Dagger 2 for Android Beginners — Introduction

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Dagger is a fully static, compile-time dependency injection framework for both Java and Android. It is an adaptation of an earlier version created by Square and now maintained by Google. (source)

Who should read?

If you’re a budding Android developer, who started with Android directly and learning Java parallely — this is for you. Or if you’re one who tried learning Dagger 2 and you’re finding it little difficult to understand the other online content — don’t worry, I was having a tough time too (we are little special, we need to be explained differently) and this is definitely for you. If you’re already experienced in DI and Dagger, you may pick up something new or get more clarity (or may sound very beginner).

Series Pitstops


I assume that you’re familiar with Java Programming language, OOP principles and Android development.

What is Dependency?

Note : In order to explain the following concept, I’m using the analogy with Game of Thrones. If you’re not familiar with that, please replace the following class names — Targaryens and Dragons with A and B as you proceed. And, you should definitely start watching that series though :-P

Understanding dependency/coupling is the first step in achieving more clarity in object oriented programming concepts. So, what is a dependency? For example, we have a class called Targaryens which uses another class or interface called Dragons inside the Targaryens class — then class Targaryens depends upon the class or interface Dragons.

Targaryens dependant on Dragons

This means that Targaryens cannot work without Dragons. This also means that where ever Targaryens are, Dragons needs to be there i.e, we cannot reuse Targaryens without reusing Dragons. So in this scenario, the Targaryens are called the dependants and the Dragons are called the dependency. A dependant depends on its dependencies.

The two classes that use each other are termed as ‘coupled’. The coupling between classes are not binary — it’s either ‘tight’(strong) or ‘loose’(weak). These dependencies are always directional i.e. Targaryens depend upon Dragons but Dragons may not depend upon Targaryens.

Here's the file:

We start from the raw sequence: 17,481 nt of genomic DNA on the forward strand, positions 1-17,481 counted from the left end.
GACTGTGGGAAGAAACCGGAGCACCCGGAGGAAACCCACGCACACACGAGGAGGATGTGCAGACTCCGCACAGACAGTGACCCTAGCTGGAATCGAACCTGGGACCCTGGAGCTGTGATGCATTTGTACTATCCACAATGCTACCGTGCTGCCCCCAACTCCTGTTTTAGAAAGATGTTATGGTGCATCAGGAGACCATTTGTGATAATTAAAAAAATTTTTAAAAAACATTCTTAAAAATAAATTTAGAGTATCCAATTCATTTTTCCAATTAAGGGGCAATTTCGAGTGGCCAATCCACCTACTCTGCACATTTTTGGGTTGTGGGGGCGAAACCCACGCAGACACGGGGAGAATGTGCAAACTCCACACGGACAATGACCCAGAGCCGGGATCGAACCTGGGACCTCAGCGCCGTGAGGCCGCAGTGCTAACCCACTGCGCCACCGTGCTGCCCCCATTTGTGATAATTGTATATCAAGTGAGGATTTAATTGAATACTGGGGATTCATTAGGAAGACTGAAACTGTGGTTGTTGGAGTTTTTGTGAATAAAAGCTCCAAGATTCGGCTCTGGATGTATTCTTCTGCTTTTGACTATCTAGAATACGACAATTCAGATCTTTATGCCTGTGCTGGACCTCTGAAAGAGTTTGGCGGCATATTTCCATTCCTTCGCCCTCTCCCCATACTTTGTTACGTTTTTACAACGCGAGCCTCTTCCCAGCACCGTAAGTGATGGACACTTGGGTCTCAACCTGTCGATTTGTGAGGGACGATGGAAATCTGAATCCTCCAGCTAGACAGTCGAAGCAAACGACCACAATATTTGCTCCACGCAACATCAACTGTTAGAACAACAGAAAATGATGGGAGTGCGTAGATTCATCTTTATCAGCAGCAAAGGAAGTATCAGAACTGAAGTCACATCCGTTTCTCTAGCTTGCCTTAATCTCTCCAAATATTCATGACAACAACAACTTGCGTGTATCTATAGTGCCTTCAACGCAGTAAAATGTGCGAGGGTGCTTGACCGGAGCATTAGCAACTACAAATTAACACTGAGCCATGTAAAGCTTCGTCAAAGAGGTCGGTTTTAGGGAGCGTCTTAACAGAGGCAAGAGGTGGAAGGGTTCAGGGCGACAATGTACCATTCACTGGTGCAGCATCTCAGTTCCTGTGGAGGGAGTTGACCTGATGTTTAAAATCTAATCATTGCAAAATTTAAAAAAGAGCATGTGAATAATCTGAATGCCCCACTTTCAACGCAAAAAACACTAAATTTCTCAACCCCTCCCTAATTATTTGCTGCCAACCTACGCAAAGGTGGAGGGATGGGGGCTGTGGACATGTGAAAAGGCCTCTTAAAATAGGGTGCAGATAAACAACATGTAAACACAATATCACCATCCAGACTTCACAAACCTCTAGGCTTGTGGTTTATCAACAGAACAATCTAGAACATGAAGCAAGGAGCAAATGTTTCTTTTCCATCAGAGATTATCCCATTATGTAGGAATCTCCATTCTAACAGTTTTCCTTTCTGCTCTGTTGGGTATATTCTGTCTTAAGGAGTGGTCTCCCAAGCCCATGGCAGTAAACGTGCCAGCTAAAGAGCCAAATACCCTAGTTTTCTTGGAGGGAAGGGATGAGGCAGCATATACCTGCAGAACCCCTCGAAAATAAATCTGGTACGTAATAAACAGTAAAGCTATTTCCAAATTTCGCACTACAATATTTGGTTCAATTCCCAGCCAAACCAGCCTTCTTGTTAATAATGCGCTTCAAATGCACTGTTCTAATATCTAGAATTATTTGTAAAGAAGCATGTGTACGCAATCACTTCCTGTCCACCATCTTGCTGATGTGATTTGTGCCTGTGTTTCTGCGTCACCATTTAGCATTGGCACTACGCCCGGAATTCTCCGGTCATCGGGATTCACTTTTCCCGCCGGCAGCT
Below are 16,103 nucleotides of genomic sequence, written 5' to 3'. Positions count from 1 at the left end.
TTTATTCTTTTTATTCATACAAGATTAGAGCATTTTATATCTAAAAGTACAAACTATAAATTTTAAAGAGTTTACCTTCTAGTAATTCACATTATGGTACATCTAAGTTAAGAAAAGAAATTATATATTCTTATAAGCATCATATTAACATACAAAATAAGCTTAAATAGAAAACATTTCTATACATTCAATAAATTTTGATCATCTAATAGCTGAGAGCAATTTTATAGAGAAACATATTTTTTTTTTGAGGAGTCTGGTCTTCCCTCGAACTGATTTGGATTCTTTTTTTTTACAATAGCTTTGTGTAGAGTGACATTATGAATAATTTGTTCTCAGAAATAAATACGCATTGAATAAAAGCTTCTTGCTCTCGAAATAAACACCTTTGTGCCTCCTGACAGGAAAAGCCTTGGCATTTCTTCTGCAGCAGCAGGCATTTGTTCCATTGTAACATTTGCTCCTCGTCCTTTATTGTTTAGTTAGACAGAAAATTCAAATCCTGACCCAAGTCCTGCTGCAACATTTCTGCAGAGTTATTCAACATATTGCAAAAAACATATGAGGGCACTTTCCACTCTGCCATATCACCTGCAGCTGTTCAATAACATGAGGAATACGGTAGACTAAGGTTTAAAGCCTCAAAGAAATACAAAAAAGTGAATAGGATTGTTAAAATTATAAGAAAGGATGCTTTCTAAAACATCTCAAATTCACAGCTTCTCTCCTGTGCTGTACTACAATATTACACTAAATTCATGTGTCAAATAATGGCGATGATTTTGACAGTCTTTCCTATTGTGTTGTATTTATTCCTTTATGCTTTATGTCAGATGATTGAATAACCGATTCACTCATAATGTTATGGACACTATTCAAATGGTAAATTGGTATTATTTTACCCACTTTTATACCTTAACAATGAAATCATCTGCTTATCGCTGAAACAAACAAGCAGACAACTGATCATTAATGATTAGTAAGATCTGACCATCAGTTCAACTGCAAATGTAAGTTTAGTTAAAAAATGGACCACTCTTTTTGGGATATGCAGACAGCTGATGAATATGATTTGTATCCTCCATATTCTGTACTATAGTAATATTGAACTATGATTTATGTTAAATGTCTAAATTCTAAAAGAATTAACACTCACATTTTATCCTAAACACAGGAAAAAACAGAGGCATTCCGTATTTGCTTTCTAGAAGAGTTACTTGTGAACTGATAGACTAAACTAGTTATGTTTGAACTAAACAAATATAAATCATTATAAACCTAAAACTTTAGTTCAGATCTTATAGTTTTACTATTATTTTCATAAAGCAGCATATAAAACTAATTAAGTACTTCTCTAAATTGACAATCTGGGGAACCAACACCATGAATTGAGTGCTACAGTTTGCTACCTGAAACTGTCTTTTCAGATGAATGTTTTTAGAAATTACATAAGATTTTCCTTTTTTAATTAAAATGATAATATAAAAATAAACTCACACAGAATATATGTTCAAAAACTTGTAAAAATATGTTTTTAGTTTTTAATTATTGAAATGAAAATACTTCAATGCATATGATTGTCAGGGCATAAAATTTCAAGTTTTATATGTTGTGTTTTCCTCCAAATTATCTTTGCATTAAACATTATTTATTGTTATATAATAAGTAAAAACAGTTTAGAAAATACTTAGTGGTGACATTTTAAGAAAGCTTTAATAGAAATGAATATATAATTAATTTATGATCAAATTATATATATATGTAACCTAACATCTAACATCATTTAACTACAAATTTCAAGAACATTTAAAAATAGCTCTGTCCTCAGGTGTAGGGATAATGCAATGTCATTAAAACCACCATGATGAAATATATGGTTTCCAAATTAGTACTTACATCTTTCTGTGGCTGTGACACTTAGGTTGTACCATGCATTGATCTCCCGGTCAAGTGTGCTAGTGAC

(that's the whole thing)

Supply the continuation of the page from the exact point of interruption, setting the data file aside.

Explaining dependency

Why dependencies are bad?

When there are many dependencies floating around the class, it leads to hard dependency problems — which are bad because of the following reasons

  • Hard dependencies reduce the reusability
  • Hard dependencies make it hard for testing
  • Hard dependencies hinders code maintainability when the project scales up


When classes and methods are loosely or not coupled or not dependant on many things, it’s reusable nature increases. Reusability is one of the core commandment of object-oriented programming.


For testing, you will mock certain objects. But if there are so many dependencies within the method or the class, it will be hard to test. If a java class creates an instance of another class via the new operator, then it cannot be used and tested independently from that class.


When your code cannot be tested properly and the components are not reusable and if your project continues to grow, it will be very difficult to maintain. Maintainability includes a lot of other factors, but as long as new developers in your team understands the system and makes the work of developers comfortable, you are good to go.

Types of Dependencies

Dependencies are of many types, the common ones are

  • Class dependency
  • Interface dependency
  • Method/field dependency
  • Direct and indirect dependency

And few more dependencies are there, which are not included here.

#Class Dependency

Class dependencies are the dependencies on classes. We have seen the class dependency example earlier, the constructor method Targaryens depends on or needs the Dragons class to invoke callForWar().

#Interface Dependency

Interface dependencies are the dependencies of the interfaces. The method executePlan takes the interface WarStrategy as the dependency. Where WarDependency will be implemented by all the houses (Targaryens, Starks, Lannisters etc..)

#Method or Field Dependency

Method or field dependencies are dependencies on concrete methods or fields of an object. The following method takes a class object and the method getKing() is the method dependency, which cannot be identified with method declaration.

#Direct and indirect dependency

Let me break this down with another example. Class Targaryens are dependant on class Starks for conquering the throne. But Starks are dependant on other Kingdoms in the North say, class Mormont — so now, Targaryens are indirectly dependant on Mormont and directly dependant on Starks.


If a java class creates an instance of another class via the new operator, then it cannot be used and tested independently from that class and is called a dependency.

Dependencies are bad because it prevents the code reusability throughout the project and also makes the job of testing difficult — because of this it also hinders the code maintenance.

Dependencies are of many types like class, interface, method or field, direct and indirect etc..

What’s Next?

On the next pitstop, we’ll be talking on the solution for this hard dependency problem — yes, you’re right : dependency injection. We’ll go through a real scenario, identify hard dependency and analyse it.

Plus, checkout my other stories.

Recommended Reading

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